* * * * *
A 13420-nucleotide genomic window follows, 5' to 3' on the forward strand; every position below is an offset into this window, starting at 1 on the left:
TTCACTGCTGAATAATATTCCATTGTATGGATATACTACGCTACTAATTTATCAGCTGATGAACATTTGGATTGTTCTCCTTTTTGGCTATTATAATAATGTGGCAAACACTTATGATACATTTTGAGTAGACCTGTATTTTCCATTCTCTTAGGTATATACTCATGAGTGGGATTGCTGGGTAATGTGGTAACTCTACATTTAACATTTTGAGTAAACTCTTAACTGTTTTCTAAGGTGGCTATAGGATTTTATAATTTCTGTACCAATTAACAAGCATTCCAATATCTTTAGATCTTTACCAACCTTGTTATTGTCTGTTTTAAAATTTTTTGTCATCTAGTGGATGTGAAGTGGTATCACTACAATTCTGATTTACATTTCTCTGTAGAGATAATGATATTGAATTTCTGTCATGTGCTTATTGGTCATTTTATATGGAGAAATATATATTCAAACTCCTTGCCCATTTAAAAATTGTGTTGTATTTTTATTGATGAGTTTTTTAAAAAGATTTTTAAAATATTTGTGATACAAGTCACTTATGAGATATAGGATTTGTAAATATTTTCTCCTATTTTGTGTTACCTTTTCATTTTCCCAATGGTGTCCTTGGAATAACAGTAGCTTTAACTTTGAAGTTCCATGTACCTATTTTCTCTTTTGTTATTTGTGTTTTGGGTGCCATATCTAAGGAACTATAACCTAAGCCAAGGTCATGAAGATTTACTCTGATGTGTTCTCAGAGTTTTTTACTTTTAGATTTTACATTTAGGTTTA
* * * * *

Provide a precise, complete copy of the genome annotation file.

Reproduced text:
A 13420-nucleotide genomic window follows, 5' to 3' on the forward strand; every position below is an offset into this window, starting at 1 on the left:
TTCACTGCTGAATAATATTCCATTGTATGGATATACTACGCTACTAATTTATCAGCTGATGAACATTTGGATTGTTCTCCTTTTTGGCTATTATAATAATGTGGCAAACACTTATGATACATTTTGAGTAGACCTGTATTTTCCATTCTCTTAGGTATATACTCATGAGTGGGATTGCTGGGTAATGTGGTAACTCTACATTTAACATTTTGAGTAAACTCTTAACTGTTTTCTAAGGTGGCTATAGGATTTTATAATTTCTGTACCAATTAACAAGCATTCCAATATCTTTAGATCTTTACCAACCTTGTTATTGTCTGTTTTAAAATTTTTTGTCATCTAGTGGATGTGAAGTGGTATCACTACAATTCTGATTTACATTTCTCTGTAGAGATAATGATATTGAATTTCTGTCATGTGCTTATTGGTCATTTTATATGGAGAAATATATATTCAAACTCCTTGCCCATTTAAAAATTGTGTTGTATTTTTATTGATGAGTTTTTTAAAAAGATTTTTAAAATATTTGTGATACAAGTCACTTATGAGATATAGGATTTGTAAATATTTTCTCCTATTTTGTGTTACCTTTTCATTTTCCCAATGGTGTCCTTGGAATAACAGTAGCTTTAACTTTGAAGTTCCATGTACCTATTTTCTCTTTTGTTATTTGTGTTTTGGGTGCCATATCTAAGGAACTATAACCTAAGCCAAGGTCATGAAGATTTACTCTGATGTGTTCTCAGAGTTTTTTACTTTTAGATTTTACATTTAGGTTTA